First run the typical EM functor construction: Given a consistent theory $T$ with infinite models, find a complete Skolemization $T^{sk}$ and then find an EM type of a non-constant indiscernible sequence in $T^{sk}$.

To construct an EM model, assuming we Skolemized the theory the 'dumb' way, it's sufficient to consider terms of the form $f(\overline{a})$ where $f$ is a Skolem function and $\overline{a}$ is a strictly decreasing tuple of indiscernibles, because any more complicated Skolem terms and terms with permutations of variables are equivalent to some base Skolem function corresponding to a formula of the form $y=t(\overline{x})$. So to construct the base class of the model, first let $$C_0 = \{\left<f,\alpha\right>:f\text{ an }n\text{-ary Skolem fn, }\alpha\in Ord\text{ with CNF }\omega^{\beta_0}+\dots+\omega^{\beta_{n-1}}\},$$

with the intended interpretation that $\left<f,\alpha\right>$ is equal to $f(\beta_0,\dots,\beta_{n-1})$. You can define Skolem function application by setting $f(\left<f_0,\alpha_0\right>,\dots,\left<f_{n-1},\alpha_{n-1}\right>)$ equal to $\left<g,\gamma\right>$ where you choose $g$ and $\gamma$ algorithmically from the list $f,f_0,\dots,f_{n-1}$ and the set of the exponents in the CNFs of $\alpha_0,\dots,\alpha_{n-1}$ (basically by the same kind of reasoning as why we don't need Skolem terms that are more complicated than just single Skolem functions applied to indiscernibles).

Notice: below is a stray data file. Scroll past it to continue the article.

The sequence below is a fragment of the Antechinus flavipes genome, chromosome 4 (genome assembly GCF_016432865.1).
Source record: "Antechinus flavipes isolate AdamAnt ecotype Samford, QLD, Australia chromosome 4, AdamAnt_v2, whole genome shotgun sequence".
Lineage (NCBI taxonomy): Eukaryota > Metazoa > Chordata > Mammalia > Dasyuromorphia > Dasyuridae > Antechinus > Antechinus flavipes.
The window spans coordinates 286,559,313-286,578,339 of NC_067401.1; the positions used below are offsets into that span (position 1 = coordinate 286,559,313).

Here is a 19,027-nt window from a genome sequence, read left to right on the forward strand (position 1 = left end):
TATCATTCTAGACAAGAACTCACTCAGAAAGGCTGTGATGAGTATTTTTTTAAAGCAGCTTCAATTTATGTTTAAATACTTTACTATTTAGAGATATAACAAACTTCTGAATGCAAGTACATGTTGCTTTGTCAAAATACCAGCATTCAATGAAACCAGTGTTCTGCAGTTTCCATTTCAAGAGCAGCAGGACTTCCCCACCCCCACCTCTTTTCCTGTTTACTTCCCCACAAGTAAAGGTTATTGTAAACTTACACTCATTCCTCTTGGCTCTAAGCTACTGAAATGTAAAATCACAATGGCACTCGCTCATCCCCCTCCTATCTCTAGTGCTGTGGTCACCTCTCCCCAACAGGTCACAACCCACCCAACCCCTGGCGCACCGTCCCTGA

Then you define an equivalence relation on $C_0$ by $\left<f,\alpha\right> \sim \left<g,\gamma\right>$ for $\alpha = \omega^{\beta_0}+\dots+\omega^{\beta_{n-1}}$ and $\gamma = \omega^{\delta_0}+\dots+\omega^{\delta_{m-1}}$ by looking at a set of indiscernibles in the original indiscernible sequence with the same order type as $\{\beta_0,\dots,\beta_{n-1},\delta_0,\dots,\delta_{m-1}\}$ and then checking equality of the original corresponding terms. Let $\left[ \left<f,\alpha\right>\right]$ be the equivalence class of $\left<f,\alpha\right>$ (which may be a proper class). Then define the actual base class of the model by the typical kind of trick to avoid picking representatives:

$$ C = \{ \left[\left<f,\alpha\right>\right] \cap V_\beta : \left<f,\alpha\right> \in C_0 , \, \beta \text{ minimal s.t. } \left[\left<f,\alpha\right>\right] \cap V_\beta \neq \varnothing \}.$$

(This only matters if you want to avoid picking a well-ordering of the set of Skolem functions, otherwise you can just pick representatives.) Since the Skolemized theory is complete the definition of Skolem function application on $C_0$ is consistent with $\sim$, so it defines functions on $C$. Then you can define predicates using a dumb encoding trick: Let $f_0$ be the 0-ary Skolem function for the formula $y=y$ and let $f_1$ be the 0-ary Skolem function for the formula $y\neq f_0$. Then for any $n$-ary predicate symbol $P$, let $f^\ast_P$ be the Skolem function corresponding to the formula $\left(P(\overline{x})\rightarrow y = f_0 \right) \wedge \left( \neg P(\overline{x}) \rightarrow y = f_1 \right)$. Then the predicate $P$ is defined by $P(\overline{x})$ if and only if $f^\ast_P(\overline{x})=\left[\left<f_0,0\right>\right]$. (EDIT2: Although note that this also works for formulas in general, so by Skolemizing a theory we've actually also constructed a truth predicate for models of the Skolemized theory.) Clearly we already have constants and functions defined in terms of the Skolem functions.